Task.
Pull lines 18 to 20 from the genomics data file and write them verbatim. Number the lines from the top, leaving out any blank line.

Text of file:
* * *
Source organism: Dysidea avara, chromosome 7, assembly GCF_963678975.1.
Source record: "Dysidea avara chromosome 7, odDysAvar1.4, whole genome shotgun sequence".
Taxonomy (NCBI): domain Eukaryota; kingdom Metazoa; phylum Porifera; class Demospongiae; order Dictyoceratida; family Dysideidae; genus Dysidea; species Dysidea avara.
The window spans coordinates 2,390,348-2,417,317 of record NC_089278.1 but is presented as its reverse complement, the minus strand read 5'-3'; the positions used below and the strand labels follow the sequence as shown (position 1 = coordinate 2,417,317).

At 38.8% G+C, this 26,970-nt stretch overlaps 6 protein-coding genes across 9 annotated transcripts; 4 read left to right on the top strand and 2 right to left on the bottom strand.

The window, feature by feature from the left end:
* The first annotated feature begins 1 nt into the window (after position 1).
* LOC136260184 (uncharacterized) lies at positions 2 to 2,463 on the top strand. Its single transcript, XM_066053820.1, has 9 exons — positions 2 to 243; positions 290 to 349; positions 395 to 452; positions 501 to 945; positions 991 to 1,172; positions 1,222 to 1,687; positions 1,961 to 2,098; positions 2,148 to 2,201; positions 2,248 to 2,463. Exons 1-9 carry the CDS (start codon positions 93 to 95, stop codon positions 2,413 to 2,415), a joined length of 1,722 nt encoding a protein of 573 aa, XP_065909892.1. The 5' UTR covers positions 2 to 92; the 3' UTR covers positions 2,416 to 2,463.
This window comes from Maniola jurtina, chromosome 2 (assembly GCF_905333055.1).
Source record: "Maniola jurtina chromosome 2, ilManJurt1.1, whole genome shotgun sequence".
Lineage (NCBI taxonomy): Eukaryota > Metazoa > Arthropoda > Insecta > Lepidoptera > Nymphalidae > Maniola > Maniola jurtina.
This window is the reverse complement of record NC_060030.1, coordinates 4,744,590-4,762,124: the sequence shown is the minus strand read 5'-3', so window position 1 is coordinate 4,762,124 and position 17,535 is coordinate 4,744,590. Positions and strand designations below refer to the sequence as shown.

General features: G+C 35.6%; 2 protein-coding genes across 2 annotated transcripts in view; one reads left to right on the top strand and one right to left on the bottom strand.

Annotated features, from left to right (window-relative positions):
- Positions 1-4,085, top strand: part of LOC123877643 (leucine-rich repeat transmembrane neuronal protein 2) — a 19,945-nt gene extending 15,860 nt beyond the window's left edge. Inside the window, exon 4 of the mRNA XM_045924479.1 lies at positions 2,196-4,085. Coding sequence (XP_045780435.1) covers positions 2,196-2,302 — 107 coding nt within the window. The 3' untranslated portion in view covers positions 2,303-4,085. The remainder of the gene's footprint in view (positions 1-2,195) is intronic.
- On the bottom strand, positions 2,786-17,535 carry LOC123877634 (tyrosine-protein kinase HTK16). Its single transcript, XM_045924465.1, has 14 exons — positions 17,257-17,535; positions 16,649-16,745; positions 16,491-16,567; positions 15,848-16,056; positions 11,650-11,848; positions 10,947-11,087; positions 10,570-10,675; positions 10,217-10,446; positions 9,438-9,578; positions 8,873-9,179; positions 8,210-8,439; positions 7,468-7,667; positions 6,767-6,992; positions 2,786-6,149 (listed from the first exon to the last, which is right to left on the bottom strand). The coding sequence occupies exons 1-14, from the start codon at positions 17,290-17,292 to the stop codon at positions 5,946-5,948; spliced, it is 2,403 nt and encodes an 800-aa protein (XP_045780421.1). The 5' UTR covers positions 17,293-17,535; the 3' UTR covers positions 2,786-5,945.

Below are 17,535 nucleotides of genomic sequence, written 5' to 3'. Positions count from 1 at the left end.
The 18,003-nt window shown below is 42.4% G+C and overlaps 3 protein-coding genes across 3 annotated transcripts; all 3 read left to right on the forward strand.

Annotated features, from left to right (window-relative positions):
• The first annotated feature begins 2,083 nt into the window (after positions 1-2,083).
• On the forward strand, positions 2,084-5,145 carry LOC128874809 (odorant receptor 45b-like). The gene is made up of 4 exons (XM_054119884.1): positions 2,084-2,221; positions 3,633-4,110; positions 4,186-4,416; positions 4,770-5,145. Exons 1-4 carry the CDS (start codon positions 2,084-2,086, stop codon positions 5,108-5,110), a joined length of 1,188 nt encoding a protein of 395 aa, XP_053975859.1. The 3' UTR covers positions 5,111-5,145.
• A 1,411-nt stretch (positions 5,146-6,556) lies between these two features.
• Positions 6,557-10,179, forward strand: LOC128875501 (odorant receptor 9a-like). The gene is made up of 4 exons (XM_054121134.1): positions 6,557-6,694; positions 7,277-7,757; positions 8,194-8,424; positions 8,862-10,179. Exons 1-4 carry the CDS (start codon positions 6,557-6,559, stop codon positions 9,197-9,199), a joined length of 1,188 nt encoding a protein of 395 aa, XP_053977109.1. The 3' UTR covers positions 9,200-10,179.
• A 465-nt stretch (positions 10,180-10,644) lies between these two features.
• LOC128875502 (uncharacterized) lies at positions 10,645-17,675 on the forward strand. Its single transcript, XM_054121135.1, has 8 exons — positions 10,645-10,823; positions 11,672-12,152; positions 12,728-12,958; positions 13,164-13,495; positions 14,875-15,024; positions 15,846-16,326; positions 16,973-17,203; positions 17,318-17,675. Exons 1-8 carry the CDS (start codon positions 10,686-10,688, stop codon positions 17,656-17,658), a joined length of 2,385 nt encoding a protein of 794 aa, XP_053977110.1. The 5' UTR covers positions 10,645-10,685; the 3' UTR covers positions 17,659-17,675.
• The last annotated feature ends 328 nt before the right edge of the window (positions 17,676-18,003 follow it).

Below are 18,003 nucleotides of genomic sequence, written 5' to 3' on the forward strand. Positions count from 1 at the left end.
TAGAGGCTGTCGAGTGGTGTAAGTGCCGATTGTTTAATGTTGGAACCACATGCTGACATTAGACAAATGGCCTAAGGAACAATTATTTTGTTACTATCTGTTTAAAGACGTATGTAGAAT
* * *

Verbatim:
The 18,003-nt window shown below is 42.4% G+C and overlaps 3 protein-coding genes across 3 annotated transcripts; all 3 read left to right on the forward strand.

Annotated features, from left to right (window-relative positions):
• The first annotated feature begins 2,083 nt into the window (after positions 1-2,083).